You should submit to Social Security the following medical evidence:

  •   Results of a full physical examination;
  •    A diagnosis of multiple myeloma;
  •   Complete blood count (CBC);
  •   Serum or urine protein electrophoresis (SPEP)to detect the level of various proteins in the blood;
  •   Urine protein electrophoresis (UPEP) to detect level of protein in urine (increased protein in the urine may indicate multiple myeloma);
  •   Antibody (Immunoglobulin) blood levels;
  •   Free Light Chain Assay – a test that looks for signs of antibodies called immunoglobulins in your blood;
  •    Progress reports from your oncologist.

You should also submit a basic metabolic panel (BMP) which can indicate the severity of your condition.

Some of the tests included in a BMP are of particular importance in multiple myeloma.

  •    Calcium blood levels: A high calcium level in the blood is common in multiple myeloma.
  •   BUN and creatinine: High levels of BUN and creatinine often indicate kidney damage.
  •   Results from a bone-marrow aspirate or biopsy.
  •   Imaging results such as a Bone Scan, X-ray, CT scan or MRI, or PET that show bone decay, thinning bones, or fractures.

The Social Security Administration will also want to see detailed documentation of treatments and medications you are taking and your responses to those treatments.

Be sure to include the following:

  •    Medications you take, including doses, how often you take them, and side effects you experience;
  •   Chemotherapy and radiation treatments, as well as side effects;
  •   Related medical complications such as weakness, heart problems, or neurological issues.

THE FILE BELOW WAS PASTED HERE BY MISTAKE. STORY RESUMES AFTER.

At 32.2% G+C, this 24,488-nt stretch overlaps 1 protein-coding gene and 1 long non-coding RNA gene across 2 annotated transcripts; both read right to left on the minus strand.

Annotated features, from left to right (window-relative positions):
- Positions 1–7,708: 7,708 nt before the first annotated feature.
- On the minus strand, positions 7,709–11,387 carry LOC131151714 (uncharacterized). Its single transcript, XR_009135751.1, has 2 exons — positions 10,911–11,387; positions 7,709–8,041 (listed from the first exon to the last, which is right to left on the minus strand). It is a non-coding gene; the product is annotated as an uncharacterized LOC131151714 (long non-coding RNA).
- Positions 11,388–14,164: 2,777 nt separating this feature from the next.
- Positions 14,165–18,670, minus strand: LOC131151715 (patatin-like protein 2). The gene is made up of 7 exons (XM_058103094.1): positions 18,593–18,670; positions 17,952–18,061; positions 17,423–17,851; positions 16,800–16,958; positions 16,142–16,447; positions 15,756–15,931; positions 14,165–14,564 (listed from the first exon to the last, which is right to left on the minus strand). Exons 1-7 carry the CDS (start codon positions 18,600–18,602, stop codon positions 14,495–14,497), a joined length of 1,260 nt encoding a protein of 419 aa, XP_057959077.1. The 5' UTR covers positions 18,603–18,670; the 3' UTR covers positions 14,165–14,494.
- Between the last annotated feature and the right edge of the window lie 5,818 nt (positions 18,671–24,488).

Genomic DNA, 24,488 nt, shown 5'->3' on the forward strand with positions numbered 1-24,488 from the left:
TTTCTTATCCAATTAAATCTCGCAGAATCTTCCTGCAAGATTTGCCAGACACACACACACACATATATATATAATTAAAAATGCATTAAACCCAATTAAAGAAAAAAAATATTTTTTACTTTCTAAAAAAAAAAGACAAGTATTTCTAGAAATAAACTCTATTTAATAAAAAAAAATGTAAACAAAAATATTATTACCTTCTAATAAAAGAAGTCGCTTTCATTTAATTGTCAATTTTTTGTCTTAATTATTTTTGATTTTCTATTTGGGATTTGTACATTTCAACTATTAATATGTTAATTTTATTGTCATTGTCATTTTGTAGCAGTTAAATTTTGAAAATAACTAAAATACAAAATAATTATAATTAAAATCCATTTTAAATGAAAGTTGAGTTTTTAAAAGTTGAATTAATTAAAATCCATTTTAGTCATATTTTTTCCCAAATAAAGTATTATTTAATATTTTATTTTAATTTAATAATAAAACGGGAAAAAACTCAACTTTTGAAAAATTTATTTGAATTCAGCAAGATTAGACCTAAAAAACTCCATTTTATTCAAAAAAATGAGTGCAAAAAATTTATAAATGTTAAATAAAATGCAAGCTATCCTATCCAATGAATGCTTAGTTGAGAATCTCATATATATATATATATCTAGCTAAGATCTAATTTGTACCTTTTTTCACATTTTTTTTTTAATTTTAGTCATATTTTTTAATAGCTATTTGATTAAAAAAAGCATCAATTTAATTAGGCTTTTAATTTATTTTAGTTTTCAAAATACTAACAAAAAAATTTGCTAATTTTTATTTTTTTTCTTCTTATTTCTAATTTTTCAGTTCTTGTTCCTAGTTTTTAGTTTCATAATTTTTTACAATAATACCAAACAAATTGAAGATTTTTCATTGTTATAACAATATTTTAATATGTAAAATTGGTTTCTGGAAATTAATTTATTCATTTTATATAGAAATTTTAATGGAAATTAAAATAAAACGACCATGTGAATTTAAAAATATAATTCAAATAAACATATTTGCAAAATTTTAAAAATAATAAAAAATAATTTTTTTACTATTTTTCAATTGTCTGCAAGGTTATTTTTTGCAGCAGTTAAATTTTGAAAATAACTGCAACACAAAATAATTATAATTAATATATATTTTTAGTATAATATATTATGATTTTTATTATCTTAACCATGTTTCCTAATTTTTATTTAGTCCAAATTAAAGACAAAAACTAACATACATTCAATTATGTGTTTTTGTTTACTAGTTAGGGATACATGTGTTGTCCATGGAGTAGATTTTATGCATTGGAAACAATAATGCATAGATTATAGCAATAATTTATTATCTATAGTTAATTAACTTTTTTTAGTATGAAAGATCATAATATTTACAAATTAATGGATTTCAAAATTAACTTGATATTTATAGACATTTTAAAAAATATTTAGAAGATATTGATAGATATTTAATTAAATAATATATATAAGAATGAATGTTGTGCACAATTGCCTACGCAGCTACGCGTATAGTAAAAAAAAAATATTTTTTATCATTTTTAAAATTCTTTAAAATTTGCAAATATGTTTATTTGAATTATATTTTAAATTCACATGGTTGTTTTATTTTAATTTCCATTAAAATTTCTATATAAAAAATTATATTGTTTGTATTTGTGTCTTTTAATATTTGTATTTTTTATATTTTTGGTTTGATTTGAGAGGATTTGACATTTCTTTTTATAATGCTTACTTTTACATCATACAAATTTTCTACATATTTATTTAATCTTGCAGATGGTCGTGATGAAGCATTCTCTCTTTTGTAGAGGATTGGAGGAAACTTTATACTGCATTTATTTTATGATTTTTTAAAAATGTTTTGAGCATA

If you don’t meet the exact criteria of Social Security’s listing, for example, if an imaging test or blood test shows that the multiple myeloma is not progressing, you may still be eligible for disability benefits if you can demonstrate that you are unable to perform any type of full-time job.

Fatigue, pain, muscle weakness and broken bones can impact your ability to complete physical and mental tasks and may even prevent you from doing any type of sedentary work. Social Security will conduct a Residual Functional Capacity assessment to evaluate how your limitations affect your ability to work, taking into account whether or not you are able to drive, your age, and level of education.

Also, applicants often have more than one illness or injury that prevents them from working full time.

By itself one disorder may not meet the requirements of an impairment as stated in Social Security’s Blue Book; however, if you have another impairment; for example, high blood pressure or arthritis, Social Security must consider how those health issues, combined together, limit your ability to hold a job and perform necessary daily tasks.

If you have been diagnosed with multiple myeloma and it has impacted your ability to work, you may be eligible for Social Security Disability benefits, but filing for SSDI is a complicated matter.